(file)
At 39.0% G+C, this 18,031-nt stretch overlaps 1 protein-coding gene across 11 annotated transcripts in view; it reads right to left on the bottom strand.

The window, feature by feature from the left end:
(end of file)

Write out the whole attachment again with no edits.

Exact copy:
At 39.0% G+C, this 18,031-nt stretch overlaps 1 protein-coding gene across 11 annotated transcripts in view; it reads right to left on the bottom strand.

The window, feature by feature from the left end: